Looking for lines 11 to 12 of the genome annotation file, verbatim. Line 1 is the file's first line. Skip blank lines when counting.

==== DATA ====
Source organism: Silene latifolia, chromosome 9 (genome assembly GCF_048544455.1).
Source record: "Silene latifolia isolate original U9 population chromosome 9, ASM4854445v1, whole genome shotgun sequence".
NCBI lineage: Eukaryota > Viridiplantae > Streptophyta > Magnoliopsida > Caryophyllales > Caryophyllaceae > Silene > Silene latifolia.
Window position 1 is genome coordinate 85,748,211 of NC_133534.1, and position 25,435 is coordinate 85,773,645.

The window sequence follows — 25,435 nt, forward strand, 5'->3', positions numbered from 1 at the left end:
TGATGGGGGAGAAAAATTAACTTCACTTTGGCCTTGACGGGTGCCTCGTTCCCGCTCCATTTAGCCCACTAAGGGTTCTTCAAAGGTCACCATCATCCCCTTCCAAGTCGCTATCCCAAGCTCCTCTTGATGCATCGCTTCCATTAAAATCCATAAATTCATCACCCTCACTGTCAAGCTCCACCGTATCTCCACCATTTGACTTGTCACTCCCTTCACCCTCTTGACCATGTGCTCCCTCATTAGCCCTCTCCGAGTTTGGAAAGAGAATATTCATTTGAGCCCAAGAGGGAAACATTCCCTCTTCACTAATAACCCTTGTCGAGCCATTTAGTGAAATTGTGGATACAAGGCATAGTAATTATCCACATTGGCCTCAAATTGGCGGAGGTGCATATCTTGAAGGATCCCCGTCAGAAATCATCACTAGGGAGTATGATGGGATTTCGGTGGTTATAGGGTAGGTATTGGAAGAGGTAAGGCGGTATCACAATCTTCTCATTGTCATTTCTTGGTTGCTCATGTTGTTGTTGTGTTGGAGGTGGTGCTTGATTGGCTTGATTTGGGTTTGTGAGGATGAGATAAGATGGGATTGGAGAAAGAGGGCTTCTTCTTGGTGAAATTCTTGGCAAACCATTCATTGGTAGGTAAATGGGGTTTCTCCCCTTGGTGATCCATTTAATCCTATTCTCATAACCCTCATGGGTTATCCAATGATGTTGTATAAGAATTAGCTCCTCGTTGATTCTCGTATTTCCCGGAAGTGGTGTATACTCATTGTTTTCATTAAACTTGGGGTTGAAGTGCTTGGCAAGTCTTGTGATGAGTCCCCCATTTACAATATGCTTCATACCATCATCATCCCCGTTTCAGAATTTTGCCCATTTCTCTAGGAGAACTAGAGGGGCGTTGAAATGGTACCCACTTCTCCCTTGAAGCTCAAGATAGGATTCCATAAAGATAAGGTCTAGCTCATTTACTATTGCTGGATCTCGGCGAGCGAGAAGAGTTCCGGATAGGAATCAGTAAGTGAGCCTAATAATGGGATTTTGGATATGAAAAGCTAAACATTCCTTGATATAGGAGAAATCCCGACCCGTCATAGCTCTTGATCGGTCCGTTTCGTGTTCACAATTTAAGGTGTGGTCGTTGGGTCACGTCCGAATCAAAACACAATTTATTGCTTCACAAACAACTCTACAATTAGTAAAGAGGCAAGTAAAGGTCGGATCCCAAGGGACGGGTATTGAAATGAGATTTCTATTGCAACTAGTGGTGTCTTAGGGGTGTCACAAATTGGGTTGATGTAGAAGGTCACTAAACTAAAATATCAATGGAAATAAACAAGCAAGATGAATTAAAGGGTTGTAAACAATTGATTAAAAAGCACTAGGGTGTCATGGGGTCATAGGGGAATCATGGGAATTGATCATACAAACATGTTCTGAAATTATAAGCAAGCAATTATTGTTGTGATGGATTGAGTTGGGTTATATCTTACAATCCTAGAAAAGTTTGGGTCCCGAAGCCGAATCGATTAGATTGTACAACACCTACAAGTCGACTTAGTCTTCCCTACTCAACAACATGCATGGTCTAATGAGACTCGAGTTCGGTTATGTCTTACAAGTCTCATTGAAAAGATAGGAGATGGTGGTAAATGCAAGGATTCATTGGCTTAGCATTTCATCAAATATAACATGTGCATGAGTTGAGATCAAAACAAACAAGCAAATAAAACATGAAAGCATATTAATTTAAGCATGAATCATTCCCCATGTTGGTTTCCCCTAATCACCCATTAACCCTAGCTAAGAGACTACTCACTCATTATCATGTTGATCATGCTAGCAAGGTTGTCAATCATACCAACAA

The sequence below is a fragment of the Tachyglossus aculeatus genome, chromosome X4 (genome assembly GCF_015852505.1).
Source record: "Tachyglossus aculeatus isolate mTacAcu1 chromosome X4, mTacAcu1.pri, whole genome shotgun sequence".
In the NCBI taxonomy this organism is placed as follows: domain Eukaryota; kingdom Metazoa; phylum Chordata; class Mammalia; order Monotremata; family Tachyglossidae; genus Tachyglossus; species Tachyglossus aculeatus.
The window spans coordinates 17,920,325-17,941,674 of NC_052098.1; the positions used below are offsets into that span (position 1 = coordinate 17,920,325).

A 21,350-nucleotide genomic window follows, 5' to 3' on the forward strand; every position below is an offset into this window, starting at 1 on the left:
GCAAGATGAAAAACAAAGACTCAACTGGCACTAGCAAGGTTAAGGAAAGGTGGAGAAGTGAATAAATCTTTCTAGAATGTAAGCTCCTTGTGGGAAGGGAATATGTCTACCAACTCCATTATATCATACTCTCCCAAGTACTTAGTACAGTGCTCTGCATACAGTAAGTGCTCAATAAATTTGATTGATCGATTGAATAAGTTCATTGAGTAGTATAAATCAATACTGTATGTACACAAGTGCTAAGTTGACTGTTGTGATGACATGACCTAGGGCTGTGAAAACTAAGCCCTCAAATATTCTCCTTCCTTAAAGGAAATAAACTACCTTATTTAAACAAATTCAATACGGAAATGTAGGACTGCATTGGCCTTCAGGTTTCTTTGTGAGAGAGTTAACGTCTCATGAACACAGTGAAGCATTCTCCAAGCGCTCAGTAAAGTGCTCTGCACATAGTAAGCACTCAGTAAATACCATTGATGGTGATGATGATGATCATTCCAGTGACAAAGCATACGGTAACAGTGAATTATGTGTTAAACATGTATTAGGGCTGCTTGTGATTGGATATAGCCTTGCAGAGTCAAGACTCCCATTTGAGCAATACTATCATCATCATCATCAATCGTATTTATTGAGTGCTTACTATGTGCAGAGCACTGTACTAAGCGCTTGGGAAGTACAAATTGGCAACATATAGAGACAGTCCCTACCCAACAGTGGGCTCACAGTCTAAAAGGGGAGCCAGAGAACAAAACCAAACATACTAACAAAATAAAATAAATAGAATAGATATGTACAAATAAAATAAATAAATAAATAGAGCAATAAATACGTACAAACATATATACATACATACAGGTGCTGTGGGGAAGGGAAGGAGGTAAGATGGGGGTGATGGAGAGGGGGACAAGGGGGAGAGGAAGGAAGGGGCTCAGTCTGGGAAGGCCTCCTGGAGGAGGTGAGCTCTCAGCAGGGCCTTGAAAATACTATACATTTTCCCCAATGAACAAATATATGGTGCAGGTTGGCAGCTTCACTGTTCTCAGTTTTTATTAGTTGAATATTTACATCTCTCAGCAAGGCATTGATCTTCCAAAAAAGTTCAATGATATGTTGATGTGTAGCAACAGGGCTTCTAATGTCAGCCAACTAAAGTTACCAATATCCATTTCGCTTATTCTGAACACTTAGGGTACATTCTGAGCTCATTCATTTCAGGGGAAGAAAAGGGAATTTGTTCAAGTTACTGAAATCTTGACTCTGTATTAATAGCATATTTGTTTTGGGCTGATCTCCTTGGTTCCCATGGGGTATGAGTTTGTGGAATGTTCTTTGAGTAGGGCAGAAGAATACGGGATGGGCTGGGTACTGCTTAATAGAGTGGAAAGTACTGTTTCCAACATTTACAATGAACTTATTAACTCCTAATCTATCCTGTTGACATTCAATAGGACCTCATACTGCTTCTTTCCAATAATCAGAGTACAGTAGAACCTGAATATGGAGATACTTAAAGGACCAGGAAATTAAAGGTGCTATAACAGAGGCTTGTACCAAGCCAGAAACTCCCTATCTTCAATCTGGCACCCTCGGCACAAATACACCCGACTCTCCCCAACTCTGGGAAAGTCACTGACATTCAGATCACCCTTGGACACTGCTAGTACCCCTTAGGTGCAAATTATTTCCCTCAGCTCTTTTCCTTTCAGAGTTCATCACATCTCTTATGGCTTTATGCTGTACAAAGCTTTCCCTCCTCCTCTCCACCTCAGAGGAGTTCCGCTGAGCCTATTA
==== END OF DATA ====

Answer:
A 21,350-nucleotide genomic window follows, 5' to 3' on the forward strand; every position below is an offset into this window, starting at 1 on the left:
GCAAGATGAAAAACAAAGACTCAACTGGCACTAGCAAGGTTAAGGAAAGGTGGAGAAGTGAATAAATCTTTCTAGAATGTAAGCTCCTTGTGGGAAGGGAATATGTCTACCAACTCCATTATATCATACTCTCCCAAGTACTTAGTACAGTGCTCTGCATACAGTAAGTGCTCAATAAATTTGATTGATCGATTGAATAAGTTCATTGAGTAGTATAAATCAATACTGTATGTACACAAGTGCTAAGTTGACTGTTGTGATGACATGACCTAGGGCTGTGAAAACTAAGCCCTCAAATATTCTCCTTCCTTAAAGGAAATAAACTACCTTATTTAAACAAATTCAATACGGAAATGTAGGACTGCATTGGCCTTCAGGTTTCTTTGTGAGAGAGTTAACGTCTCATGAACACAGTGAAGCATTCTCCAAGCGCTCAGTAAAGTGCTCTGCACATAGTAAGCACTCAGTAAATACCATTGATGGTGATGATGATGATCATTCCAGTGACAAAGCATACGGTAACAGTGAATTATGTGTTAAACATGTATTAGGGCTGCTTGTGATTGGATATAGCCTTGCAGAGTCAAGACTCCCATTTGAGCAATACTATCATCATCATCATCAATCGTATTTATTGAGTGCTTACTATGTGCAGAGCACTGTACTAAGCGCTTGGGAAGTACAAATTGGCAACATATAGAGACAGTCCCTACCCAACAGTGGGCTCACAGTCTAAAAGGGGAGCCAGAGAACAAAACCAAACATACTAACAAAATAAAATAAATAGAATAGATATGTACAAATAAAATAAATAAATAAATAGAGCAATAAATACGTACAAACATATATACATACATACAGGTGCTGTGGGGAAGGGAAGGAGGTAAGATGGGGGTGATGGAGAGGGGGACAAGGGGGAGAGGAAGGAAGGGGCTCAGTCTGGGAAGGCCTCCTGGAGGAGGTGAGCTCTCAGCAGGGCCTTGAAAATACTATACATTTTCCCCAATGAACAAATATATGGTGCAGGTTGGCAGCTTCACTGTTCTCAGTTTTTATTAGTTGAATATTTACATCTCTCAGCAAGGCATTGATCTTCCAAAAAAGTTCAATGATATGTTGATGTGTAGCAACAGGGCTTCTAATGTCAGCCAACTAAAGTTACCAATATCCATTTCGCTTATTCTGAACACTTAGGGTACATTCTGAGCTCATTCATTTCAGGGGAAGAAAAGGGAATTTGTTCAAGTTACTGAAATCTTGACTCTGTATTAATAGCATATTTGTTTTGGGCTGATCTCCTTGGTTCCCATGGGGTATGAGTTTGTGGAATGTTCTTTGAGTAGGGCAGAAGAATACGGGATGGGCTGGGTACTGCTTAATAGAGTGGAAAGTACTGTTTCCAACATTTACAATGAACTTATTAACTCCTAATCTATCCTGTTGACATTCAATAGGACCTCATACTGCTTCTTTCCAATAATCAGAGTACAGTAGAACCTGAATATGGAGATACTTAAAGGACCAGGAAATTAAAGGTGCTATAACAGAGGCTTGTACCAAGCCAGAAACTCCCTATCTTCAATCTGGCACCCTCGGCACAAATACACCCGACTCTCCCCAACTCTGGGAAAGTCACTGACATTCAGATCACCCTTGGACACTGCTAGTACCCCTTAGGTGCAAATTATTTCCCTCAGCTCTTTTCCTTTCAGAGTTCATCACATCTCTTATGGCTTTATGCTGTACAAAGCTTTCCCTCCTCCTCTCCACCTCAGAGGAGTTCCGCTGAGCCTATTA